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On the Structure-Property Relationships of Cation-Exchanged ZK-5 Zeolites for CO2 Adsorption



Trong D. Pham, Matthew Ross Hudson, Craig Brown, Raul F. Lobo


Molecular understanding of guest-host interactions is critical for improving adsorbent performances in carbon capture and storage applications. The CO2 adsorption properties of cation-exchanged Li-, Na-, K-, and Mg-ZK-5 zeolites is measured at 283 K, 303 K, 323 K, and 343 K up to 1 bar pressure, and correlated to the molecular structures determined by Rietveld refinement of the dehydrated zeolites and the CO2 dosed samples using synchrotron powder X-ray diffraction. Li-ZK-5 exhibited the highest adsorption capacity at 1 bar with with 32 mol CO2/uc at 283 K. Li-, K-, and Na-SK-5 all exhibit high heats of adsorption at low CO2 coverage, with Na-ZK-5 having the highest initial isosteric heat of adsorption, 49 kJ/mol. Mg-ZK-5 has lower overall uptake capacity. It is determined that Mg2+ is located at the center of the zeolite hexagonal prism, with the cation inaccessible to CO2, leading to a much lower initial isosteric heat of adsorption (30 kJ/mol). Multiple CO2 adsorption sites are identified at a given CO2, loading amount for all four cation-exchanged ZK-5 adsorbents. 'Site A', at the flat 8-membered ring windows, and 'site B/B*' in the γ-cages, are the primary adsorption sites in cation-exchanged Li- and Na-ZK-5 zeolites. Relatively strong dual-cation adsorption sites contribute significantly to an enhanced electrostatic interaction for CO2 in all the ZK-5 samples. This interaction gives rise to a migration of Li+ and Mg2+ cations out from their original locations at the center of the hexagonal prisms, towards the α-cages where they interact more strongly with the adsorb CO2.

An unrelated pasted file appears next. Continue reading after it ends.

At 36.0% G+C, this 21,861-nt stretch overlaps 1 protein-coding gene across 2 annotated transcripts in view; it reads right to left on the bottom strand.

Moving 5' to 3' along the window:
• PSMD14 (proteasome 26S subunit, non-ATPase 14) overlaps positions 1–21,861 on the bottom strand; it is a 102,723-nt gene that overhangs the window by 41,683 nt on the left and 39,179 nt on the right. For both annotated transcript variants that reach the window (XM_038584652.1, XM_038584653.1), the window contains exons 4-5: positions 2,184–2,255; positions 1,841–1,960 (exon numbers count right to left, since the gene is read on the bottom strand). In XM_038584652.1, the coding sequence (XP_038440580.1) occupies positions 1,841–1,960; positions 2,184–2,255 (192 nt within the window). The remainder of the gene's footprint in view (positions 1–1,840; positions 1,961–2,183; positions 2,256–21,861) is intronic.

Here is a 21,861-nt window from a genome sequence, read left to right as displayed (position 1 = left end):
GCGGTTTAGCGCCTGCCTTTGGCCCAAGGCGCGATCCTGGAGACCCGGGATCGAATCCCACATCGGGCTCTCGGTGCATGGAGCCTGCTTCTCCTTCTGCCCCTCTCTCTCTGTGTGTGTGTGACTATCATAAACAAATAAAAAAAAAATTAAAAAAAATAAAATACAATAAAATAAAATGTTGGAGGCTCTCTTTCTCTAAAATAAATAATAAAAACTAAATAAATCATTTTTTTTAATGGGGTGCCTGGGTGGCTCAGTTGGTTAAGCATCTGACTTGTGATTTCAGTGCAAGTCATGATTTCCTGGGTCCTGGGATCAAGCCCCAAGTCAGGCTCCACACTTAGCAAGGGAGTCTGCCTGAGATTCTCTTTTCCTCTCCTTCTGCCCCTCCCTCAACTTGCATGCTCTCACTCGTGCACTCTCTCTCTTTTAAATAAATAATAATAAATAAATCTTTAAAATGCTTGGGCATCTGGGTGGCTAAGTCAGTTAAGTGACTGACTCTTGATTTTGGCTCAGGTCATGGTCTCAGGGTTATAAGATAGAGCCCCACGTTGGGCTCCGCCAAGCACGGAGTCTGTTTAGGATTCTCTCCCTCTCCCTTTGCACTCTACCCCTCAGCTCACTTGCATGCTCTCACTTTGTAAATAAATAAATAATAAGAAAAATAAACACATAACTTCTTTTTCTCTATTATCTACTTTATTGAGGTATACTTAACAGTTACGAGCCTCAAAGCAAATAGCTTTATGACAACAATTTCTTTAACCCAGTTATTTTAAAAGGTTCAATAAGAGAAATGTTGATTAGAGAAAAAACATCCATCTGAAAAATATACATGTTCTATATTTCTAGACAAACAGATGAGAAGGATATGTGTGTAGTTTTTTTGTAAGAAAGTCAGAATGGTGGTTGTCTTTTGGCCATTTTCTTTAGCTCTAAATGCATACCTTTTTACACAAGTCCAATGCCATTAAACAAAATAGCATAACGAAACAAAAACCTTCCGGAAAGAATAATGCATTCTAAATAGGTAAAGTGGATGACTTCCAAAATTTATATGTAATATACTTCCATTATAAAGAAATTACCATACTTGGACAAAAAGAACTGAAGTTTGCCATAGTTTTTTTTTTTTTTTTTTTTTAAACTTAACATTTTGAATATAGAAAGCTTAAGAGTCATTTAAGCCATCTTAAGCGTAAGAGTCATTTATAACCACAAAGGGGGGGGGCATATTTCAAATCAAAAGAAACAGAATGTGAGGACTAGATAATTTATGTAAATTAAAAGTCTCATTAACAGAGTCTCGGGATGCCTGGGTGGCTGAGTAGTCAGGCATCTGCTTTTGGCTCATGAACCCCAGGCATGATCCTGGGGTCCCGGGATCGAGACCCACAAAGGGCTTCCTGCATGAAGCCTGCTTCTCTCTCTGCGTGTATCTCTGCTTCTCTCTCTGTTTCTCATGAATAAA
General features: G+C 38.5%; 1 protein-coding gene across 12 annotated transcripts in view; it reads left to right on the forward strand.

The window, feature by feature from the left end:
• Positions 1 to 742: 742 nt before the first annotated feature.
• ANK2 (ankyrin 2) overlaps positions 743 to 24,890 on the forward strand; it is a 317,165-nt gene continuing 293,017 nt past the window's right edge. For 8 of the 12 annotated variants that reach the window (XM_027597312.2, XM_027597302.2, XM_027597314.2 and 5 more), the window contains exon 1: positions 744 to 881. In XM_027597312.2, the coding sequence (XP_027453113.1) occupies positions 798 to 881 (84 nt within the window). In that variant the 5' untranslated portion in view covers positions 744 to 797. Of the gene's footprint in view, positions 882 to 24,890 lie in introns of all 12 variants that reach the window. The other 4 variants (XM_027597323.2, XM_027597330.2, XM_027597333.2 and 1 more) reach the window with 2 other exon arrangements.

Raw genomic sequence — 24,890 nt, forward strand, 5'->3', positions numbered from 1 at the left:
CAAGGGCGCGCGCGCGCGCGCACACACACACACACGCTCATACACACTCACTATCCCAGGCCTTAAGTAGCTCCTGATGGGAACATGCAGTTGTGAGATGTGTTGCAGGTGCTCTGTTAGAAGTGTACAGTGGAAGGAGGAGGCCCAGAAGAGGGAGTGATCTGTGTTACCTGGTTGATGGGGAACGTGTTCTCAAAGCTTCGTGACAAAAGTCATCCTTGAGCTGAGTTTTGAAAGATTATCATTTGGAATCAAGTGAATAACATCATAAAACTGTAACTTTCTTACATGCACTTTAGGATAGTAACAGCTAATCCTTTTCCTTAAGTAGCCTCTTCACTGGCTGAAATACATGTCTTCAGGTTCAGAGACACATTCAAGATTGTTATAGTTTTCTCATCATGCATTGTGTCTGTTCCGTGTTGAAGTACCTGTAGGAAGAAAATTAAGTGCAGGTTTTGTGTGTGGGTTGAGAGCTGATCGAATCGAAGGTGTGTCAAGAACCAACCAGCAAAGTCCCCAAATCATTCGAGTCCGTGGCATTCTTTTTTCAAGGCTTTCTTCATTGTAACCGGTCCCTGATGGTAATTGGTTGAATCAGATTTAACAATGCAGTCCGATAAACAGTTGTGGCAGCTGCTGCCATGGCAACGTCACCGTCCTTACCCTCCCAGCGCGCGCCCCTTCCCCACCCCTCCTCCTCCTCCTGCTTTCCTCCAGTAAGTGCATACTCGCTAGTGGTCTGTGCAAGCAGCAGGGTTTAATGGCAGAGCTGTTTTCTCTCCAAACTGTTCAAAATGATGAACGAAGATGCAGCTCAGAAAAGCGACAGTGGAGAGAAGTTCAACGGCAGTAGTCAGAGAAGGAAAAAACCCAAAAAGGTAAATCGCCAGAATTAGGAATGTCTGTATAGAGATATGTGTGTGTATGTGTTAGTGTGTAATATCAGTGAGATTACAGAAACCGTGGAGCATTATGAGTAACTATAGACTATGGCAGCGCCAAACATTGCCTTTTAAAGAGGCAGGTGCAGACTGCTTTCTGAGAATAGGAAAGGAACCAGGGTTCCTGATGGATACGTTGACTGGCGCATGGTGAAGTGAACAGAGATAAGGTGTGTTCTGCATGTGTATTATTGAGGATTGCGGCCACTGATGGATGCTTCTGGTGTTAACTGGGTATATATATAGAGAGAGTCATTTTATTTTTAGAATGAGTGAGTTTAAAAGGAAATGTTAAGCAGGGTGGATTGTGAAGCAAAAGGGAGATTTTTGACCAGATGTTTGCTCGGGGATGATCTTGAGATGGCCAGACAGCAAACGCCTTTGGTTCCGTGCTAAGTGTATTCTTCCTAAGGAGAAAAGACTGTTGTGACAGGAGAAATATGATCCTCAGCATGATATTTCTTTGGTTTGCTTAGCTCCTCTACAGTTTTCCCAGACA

Chemistry & Sustainability Energy & Materials


diffraction, crystallography, zeolites, carbon dioxide, adsorption


Pham, T. , Hudson, M. , Brown, C. and Lobo, R. (2017), On the Structure-Property Relationships of Cation-Exchanged ZK-5 Zeolites for CO<sub>2</sub> Adsorption, Chemistry & Sustainability Energy & Materials, [online], (Accessed May 28, 2024)


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Created March 8, 2017, Updated October 12, 2021